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Cost savings pitched for sports facility

Greater Vernon politicians are trying to balance costs with providing a sports complex that’s viable.

On Tuesday, staff provided the Greater Vernon Advisory Committee with details on the proposed $8.5 million running track and sports field, and options for reducing the impact on taxpayers.

“It’s incumbent on us to make it a cost-effective project and then go out and say it’s a fantastic project,” said Bob Fleming, director.

Directors recently instructed staff to review the conceptual design because of concerns the public may not back the project in an April referendum.

Design constraints exist because of the terms of the lease agreement to use Okanagan College land. Among them is a classroom.

A plan based on minimum lease requirements is $5.4 million.

The primary decision points for GVAC directors in terms of possibly trimming costs are off-site works, the turf field, soccer field construction, the track surface and seating.

The current plan calls for off-site works, as dictated by Coldstream, worth $1 million. That could be reduced to $392,700 if curb, gutter and sidewalk is substituted by a multi-use path.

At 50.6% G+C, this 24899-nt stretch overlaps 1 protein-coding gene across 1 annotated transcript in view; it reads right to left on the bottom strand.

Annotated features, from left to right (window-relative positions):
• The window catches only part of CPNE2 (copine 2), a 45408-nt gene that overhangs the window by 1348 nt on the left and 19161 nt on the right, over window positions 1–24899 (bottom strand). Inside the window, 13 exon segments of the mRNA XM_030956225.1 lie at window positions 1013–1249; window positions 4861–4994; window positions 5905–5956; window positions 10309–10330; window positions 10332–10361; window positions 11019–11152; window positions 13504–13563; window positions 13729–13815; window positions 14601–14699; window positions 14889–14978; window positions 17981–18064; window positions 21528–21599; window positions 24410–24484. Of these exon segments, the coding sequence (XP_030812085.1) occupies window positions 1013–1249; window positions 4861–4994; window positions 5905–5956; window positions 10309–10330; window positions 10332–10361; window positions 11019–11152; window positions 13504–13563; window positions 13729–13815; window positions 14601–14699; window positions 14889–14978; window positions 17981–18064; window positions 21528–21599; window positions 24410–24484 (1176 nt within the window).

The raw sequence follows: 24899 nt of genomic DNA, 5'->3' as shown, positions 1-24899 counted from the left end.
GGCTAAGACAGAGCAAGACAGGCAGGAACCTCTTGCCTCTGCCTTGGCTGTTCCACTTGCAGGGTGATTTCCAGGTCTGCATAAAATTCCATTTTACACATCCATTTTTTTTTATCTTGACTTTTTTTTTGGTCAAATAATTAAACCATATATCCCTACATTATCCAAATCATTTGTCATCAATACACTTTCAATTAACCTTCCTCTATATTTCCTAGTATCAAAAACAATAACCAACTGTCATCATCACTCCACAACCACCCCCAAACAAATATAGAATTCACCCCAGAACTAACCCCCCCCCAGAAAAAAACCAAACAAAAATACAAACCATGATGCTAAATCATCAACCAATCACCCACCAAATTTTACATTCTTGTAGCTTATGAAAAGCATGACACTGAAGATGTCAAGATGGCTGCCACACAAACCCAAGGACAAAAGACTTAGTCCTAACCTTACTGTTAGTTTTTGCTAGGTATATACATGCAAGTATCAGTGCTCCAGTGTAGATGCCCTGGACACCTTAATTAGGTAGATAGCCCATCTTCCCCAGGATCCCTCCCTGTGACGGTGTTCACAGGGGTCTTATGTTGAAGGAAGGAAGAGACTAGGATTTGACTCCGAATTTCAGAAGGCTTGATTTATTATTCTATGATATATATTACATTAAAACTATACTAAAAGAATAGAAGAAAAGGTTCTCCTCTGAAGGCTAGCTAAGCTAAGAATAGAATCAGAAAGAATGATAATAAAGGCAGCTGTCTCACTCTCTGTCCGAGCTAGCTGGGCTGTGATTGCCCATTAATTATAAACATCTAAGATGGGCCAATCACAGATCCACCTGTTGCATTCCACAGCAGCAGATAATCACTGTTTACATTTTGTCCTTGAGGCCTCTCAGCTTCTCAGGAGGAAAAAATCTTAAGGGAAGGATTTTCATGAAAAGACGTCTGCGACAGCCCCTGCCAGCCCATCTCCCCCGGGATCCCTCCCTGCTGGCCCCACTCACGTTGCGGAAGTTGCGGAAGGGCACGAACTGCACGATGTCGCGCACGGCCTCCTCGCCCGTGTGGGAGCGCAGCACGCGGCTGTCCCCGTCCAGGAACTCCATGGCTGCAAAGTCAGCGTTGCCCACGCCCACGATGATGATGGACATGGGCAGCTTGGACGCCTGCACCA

In terms of the field, the preferred synthetic surface is $1.1 million while natural grass is $525,000.

“Natural grass is less expensive to construct but there is limited seasonal use and limited use because of damage from cleats,” said Keith Pinkoski, parks planner.

Developing a sand-based grass soccer field would cost $195,000 while it would be $50,000 for a soil-based natural grass field.

For a rubberized track, the options are mondon at $1.7 million or a polyurethane surface for $1.5 million. The life sexpectancy for the mondon surface is 25 years while it is 12 years for the polyurethane.

The final issue is seating and whether to go with covered space for 400 people at $400,000 or open air seating for the same crowd for $200,000.

Pinkoski is confident about the $8.5 million package that’s been put together, including construction, consulting fees and contingency funds.

“This facility is not a Cadillac but a good, solid structure,” he said.

Director Rob Sawatzky is concerned that reducing the design could negatively impact the facility’s ability to attract events and support the economy.

“The B.C. Seniors Games is the one that generates revenue,” he said of athletes using local hotels and restaurants.

Directors have also discussed whether some of the items can be fundraised by the facility users.

“There are specific groups in the community that may wish to donate,” said Mike Macnabb, chairperson.

 

The scope of the proposal will be discussed further Jan. 3.

 

 

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